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Retrospective Review, by the numbers

Over the past five years, we’ve been creating a cost-effective, 21st century regulatory system through retrospective review. Here’s a look at what we’ve accomplished:

In 2011 the President launched an unprecedented, government-wide review of existing regulations—known as retrospective review—as part of efforts to create a more cost-effective, evidence-based regulatory system for the 21st century. From maximizing savings and reducing burdens for State and local governments and industry, to eliminating tens of millions of hours of paperwork burdens for our nation’s citizens and businesses, to removing duplicative and burdensome regulatory provisions from the books altogether, this Administration has made more progress on retrospective review and achieved more cost savings than any prior Administration.

So, what specifically have we achieved in five years? Here’s a look at the power of retrospective review, by the numbers:

$37 billion. Since President Obama launched this government-wide review, agencies have achieved significant results by streamlining, revising, and eliminating many existing regulations. To date, the retrospective review initiative has achieved an estimated $37 billion in cost savings, reduced paperwork, and other benefits for Americans over five years. For example, the Department of Labor (DOL) harmonized its chemical hazards warning requirements with those of other nations in 2012. This provided a common and coherent approach to classifying chemicals and communicating hazard information on labels and safety data sheets, helping to reduce trade barriers and saving employers more than an estimated $3 billion over five years. Similarly, in 2011 the Environmental Protection Agency (EPA) eliminated part of a 40-year-old rule that required some dairy farmers to prove that they could contain a milk spill – because milk had been classified as an oil because it contains animal fat. By exempting milk and milk product containers from the Oil Spill Prevention, Control, and Countermeasure (SPCC) program, the EPA helped milk and dairy industries save an estimated $800 million over five years, which, in turn, can help reduce costs for consumers.

800. Today, agencies released the last set of biannual lookback reports for this Administration, indicating not only what they have accomplished since the last update, but also how they plan to continue to institutionalize this progress in the remaining months. These new initiatives join the growing list of more than 800 retrospective review initiatives the agencies have identified as complete. This includes a recent final rule from DOL, which brings old sex discrimination guidelines from the 1970’s to the modern era. By revising these outdated guidelines to reflect changes in current law and address the realities of today’s workplaces, the new rules bring greater clarity to the protections and equal opportunities available for millions of employees —both men and women—of federal contractors and subcontractors.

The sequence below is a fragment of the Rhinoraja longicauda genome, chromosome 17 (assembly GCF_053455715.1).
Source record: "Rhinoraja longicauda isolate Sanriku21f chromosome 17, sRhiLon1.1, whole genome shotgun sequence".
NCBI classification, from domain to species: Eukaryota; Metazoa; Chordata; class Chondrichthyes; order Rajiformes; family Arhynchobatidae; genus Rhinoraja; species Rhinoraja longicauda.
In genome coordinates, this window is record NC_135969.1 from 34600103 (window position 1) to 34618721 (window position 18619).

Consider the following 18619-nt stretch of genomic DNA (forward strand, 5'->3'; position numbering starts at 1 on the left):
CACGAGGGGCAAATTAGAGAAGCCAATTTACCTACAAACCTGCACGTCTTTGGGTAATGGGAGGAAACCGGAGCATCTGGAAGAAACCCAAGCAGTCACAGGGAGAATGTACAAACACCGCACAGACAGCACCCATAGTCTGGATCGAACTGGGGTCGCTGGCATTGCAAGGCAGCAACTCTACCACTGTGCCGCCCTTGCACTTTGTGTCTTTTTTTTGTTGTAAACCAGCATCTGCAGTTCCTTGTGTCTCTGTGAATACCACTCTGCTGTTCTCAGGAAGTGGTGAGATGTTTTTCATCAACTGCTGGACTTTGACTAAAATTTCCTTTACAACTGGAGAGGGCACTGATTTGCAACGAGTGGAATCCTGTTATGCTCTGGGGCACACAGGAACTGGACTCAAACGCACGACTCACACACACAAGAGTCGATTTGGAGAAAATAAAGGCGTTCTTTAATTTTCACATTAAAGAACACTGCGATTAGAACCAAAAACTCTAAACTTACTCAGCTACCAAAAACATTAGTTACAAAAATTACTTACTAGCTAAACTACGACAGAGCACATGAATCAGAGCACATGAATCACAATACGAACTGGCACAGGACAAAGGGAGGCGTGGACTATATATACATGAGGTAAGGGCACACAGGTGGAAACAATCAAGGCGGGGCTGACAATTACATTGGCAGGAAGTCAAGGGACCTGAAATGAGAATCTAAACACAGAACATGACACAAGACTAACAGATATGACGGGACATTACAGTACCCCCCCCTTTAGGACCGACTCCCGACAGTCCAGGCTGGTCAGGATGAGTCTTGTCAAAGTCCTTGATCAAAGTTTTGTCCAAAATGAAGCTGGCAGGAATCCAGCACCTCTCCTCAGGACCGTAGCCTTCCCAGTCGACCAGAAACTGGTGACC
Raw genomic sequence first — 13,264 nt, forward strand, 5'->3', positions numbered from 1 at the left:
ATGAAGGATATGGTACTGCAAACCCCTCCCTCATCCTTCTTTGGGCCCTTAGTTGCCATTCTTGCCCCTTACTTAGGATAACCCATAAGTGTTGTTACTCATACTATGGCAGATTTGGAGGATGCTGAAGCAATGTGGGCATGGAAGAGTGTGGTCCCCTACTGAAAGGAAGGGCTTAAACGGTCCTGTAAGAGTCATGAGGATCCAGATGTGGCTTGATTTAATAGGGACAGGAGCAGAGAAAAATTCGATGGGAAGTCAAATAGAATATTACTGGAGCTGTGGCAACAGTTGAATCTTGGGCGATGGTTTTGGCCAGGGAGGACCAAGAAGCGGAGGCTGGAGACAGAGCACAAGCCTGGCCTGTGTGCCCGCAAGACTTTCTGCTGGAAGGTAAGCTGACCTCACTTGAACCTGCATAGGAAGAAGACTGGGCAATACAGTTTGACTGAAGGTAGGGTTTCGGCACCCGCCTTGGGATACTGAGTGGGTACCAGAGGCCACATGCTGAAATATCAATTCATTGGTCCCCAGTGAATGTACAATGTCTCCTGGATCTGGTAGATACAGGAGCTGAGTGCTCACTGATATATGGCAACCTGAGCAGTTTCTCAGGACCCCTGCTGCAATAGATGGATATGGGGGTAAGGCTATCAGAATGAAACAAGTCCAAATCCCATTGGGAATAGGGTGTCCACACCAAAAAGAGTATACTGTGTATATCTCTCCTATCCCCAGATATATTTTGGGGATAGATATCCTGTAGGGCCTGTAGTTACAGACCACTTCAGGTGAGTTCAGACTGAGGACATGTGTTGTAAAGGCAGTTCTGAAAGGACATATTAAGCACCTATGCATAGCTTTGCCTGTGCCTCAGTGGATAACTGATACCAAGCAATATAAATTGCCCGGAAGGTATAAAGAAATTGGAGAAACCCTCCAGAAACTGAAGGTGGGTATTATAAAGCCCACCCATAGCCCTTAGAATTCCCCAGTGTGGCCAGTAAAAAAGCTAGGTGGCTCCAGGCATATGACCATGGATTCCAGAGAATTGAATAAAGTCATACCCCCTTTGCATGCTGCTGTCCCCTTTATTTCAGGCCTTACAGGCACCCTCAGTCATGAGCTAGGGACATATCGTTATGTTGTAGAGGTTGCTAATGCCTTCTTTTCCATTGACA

70. While a key aspect of retrospective review is to review and revise regulations to better adapt to a dynamic world of evolving technology and changing circumstances, the President has directed agencies to go beyond this and eliminate rules that are unnecessary. In fact, to date, agencies have removed more than 70 notable regulatory provisions from the books. For example, in 2012, the EPA eliminated the obligation on many states to require local gas stations in areas with moderate ozone pollution to install plastic sleeves over gas pump nozzles and other associated equipment, also known as an air pollution vapor recovery system. This measure was imposed in 1990, before vehicles were required to have built-in vapor recovery technologies.  Once the vehicle vapor recovery technology became widespread, EPA finalized a rule eliminating the longstanding requirement for this now redundant technology. The anticipated five-year savings from this reform are estimated at $270 million.


40 million. Surpassing all other examples in saving time for Americans through retrospective review, the Department of Transportation (DOT) issued a final rule in 2015 that is projected to save over 40 million hours in paperwork burden per year, for approximately $8.9 billion in savings over five years. The rule rescinds the requirement that commercial motor vehicle drivers operating in interstate commerce submit, and motor carriers retain, driver-vehicle inspection reports when the driver has neither found nor been made aware of any vehicle defects or deficiencies. And all combined, Federal agencies have eliminated tens of millions of hours of paperwork burdens for our nation’s citizens and businesses through their retrospective review efforts.

The progress to date makes a very strong case for the benefits of ongoing review of regulations already on the books. Each dollar saved, each paperwork burden hour reduced, and each retrospective review initiative conducted means bigger savings, greater efficiencies, and a more effective government for the American people.  We remain committed to institutionalizing this proven and effective practice so it continues to benefit Americans through the end of the Obama Administration and beyond.  


Howard Shelanski is the Administrator of the Office of Information and Regulatory Affairs.